Anatomy students take on the load with double the teaching power

The first class in Bishop Noll history to be co-taught by two teachers.

Hailey Wojtaszek, Staff Reporter

Bishop Noll students are taking a deep dive into the human body with a project focused around the human skeleton in Anatomy, the only class co-taught by two teachers.

Taught by biology teacher, Mrs. Landey Marasas and environmental science teacher, Ms. Rosalie Schmidt, the class makes use of both teachers by giving Marasas the upper hand in the classroom, preparing her to take over anatomy completely in the future.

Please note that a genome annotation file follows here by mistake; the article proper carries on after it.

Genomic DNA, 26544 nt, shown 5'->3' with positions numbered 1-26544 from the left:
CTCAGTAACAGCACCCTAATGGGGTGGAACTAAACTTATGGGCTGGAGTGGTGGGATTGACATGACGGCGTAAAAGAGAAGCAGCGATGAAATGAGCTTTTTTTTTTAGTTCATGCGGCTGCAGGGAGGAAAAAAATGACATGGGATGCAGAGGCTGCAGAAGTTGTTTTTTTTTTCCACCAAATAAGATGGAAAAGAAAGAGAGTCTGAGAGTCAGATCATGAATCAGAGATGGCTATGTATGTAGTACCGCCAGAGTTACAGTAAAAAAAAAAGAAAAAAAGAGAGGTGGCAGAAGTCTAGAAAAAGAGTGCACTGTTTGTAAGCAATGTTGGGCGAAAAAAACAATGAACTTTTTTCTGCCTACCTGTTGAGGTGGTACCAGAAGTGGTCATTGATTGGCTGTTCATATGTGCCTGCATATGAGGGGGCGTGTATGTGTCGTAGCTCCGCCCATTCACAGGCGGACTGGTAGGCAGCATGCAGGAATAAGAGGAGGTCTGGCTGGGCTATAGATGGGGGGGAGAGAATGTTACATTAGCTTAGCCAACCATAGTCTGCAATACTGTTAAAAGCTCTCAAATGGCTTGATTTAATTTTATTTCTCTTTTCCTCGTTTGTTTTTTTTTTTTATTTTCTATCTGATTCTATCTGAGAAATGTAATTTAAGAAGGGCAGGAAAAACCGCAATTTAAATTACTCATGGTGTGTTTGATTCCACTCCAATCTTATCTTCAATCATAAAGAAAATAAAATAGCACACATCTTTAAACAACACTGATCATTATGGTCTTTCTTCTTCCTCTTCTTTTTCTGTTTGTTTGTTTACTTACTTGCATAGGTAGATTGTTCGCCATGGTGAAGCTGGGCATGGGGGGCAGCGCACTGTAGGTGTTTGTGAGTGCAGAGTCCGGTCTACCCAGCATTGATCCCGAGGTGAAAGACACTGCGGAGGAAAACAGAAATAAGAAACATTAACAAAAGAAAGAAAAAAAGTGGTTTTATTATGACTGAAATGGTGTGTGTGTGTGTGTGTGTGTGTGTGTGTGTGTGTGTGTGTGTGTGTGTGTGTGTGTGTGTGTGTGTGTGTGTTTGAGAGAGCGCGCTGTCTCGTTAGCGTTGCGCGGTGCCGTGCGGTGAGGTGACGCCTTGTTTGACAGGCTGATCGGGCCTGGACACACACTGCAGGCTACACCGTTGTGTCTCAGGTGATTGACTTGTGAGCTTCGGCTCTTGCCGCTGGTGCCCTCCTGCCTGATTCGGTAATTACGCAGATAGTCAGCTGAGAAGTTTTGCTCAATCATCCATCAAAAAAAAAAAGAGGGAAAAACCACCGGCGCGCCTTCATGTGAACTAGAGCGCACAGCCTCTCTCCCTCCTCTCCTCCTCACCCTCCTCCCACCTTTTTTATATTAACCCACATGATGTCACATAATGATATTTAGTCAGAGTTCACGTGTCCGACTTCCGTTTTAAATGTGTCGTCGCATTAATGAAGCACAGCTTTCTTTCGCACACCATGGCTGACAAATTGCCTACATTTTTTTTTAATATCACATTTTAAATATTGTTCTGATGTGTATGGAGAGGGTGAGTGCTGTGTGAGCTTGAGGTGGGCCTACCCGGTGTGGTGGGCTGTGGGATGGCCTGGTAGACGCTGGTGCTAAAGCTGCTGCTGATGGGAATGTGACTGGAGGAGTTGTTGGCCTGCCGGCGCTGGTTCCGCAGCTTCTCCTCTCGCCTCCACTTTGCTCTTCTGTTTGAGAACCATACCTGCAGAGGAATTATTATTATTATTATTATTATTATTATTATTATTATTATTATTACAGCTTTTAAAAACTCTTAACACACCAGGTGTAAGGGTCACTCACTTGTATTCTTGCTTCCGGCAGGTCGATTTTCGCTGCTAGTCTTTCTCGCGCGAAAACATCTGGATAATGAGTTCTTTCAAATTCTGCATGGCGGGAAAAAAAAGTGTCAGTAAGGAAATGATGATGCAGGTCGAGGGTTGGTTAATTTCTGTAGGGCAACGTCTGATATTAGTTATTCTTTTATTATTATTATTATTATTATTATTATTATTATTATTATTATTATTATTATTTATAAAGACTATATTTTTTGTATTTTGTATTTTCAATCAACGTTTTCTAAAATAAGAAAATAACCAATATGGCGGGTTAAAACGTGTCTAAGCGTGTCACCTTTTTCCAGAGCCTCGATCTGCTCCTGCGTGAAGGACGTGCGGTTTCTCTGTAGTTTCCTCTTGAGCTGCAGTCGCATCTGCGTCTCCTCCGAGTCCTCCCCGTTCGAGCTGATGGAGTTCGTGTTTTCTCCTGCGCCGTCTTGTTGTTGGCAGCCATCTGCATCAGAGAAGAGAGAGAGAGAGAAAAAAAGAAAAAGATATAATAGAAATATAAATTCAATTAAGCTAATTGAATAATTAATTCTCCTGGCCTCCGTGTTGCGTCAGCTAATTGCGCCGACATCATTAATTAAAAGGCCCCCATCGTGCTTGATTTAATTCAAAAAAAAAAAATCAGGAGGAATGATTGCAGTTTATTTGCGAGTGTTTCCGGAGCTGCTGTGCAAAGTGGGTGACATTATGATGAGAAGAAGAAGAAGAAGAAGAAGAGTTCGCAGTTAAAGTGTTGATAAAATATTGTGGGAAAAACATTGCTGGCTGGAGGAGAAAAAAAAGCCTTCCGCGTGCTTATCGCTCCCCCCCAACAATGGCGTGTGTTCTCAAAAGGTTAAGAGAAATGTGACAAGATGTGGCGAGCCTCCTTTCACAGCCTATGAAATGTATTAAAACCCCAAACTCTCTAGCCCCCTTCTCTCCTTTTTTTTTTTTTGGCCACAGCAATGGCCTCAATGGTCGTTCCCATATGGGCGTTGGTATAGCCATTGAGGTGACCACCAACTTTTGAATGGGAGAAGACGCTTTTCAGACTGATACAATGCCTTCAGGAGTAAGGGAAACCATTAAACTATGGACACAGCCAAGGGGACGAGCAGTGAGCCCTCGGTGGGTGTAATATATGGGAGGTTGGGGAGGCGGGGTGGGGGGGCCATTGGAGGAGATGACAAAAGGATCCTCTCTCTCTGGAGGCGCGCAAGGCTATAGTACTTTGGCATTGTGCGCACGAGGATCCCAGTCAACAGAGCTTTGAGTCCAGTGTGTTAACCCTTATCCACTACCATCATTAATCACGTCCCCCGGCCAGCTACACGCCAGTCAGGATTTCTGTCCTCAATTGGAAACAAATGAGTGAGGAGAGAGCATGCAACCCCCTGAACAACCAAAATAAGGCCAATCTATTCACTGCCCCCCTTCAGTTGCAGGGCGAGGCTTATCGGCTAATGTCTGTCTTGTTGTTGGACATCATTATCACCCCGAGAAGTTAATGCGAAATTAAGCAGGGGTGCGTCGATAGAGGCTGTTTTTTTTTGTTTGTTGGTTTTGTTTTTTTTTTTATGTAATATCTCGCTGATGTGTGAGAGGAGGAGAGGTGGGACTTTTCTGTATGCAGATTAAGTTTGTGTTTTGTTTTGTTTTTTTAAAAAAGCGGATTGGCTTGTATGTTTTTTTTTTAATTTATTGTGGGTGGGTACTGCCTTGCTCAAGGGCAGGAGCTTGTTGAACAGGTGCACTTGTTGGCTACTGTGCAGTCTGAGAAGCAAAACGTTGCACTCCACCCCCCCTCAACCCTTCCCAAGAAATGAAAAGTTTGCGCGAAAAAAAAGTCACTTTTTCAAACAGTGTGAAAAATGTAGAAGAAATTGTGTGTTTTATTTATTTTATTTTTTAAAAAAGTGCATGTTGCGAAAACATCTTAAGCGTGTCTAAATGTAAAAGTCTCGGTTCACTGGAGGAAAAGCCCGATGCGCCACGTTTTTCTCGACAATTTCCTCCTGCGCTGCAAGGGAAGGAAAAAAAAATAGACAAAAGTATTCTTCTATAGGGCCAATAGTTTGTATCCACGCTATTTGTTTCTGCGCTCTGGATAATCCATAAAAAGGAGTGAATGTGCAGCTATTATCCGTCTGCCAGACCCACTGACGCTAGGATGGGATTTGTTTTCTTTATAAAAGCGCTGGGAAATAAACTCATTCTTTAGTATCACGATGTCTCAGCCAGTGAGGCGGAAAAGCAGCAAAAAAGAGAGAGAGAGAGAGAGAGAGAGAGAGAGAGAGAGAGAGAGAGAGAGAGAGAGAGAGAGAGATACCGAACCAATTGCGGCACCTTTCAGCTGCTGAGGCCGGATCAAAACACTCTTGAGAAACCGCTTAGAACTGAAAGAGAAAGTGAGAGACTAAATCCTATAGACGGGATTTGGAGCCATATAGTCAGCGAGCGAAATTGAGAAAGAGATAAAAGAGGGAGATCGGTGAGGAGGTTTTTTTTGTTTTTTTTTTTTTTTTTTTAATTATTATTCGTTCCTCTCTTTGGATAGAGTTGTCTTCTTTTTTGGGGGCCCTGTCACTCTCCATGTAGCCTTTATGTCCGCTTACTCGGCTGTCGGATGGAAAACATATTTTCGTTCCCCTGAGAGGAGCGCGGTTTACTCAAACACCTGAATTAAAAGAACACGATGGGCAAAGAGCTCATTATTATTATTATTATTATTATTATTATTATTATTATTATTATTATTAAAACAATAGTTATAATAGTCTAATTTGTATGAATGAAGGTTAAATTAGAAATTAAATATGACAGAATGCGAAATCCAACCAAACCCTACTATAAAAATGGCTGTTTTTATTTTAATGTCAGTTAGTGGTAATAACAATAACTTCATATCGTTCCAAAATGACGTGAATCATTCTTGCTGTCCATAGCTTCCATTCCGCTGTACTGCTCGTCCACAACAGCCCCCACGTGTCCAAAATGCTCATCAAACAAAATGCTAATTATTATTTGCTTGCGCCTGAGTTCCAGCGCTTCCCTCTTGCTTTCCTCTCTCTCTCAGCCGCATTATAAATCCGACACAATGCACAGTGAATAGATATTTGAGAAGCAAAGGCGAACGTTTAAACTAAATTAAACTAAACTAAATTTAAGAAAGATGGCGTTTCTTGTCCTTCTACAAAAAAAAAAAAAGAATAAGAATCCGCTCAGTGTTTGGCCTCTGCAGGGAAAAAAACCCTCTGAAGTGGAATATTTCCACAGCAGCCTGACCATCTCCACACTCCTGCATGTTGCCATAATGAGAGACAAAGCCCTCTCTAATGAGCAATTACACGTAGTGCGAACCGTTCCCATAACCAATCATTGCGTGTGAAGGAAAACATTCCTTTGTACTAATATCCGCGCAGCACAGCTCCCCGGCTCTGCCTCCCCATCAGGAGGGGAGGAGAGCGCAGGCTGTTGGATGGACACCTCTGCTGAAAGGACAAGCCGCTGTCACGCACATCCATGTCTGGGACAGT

According to Schmidt, “We feel that it is important to quiz frequently in order to cover the massive amount of topics in Human Anatomy.”

Schmidt came up with the idea behind the class from her own experience in teaching anatomy. Offered to juniors and seniors, the class is primarily full of students who intend on studying medicine in college.

“Students should take anatomy and physiology classes if they want to pursue a career in medicine or the sciences, as anatomy is the cornerstone of medical education,” Marasas said.

The class has currently been working on the human skeleton. Students were given differently shaped uncooked pastas to create a model of the human skeleton. 

Along with all the many projects they complete, they practice coloring skills and learn Latin and Greek root words tied to medical terms. 

  Senior, Tsi-Tsi-Ki Rangel said, “Being taught Latin is helpful for me when remembering all these medical terms.”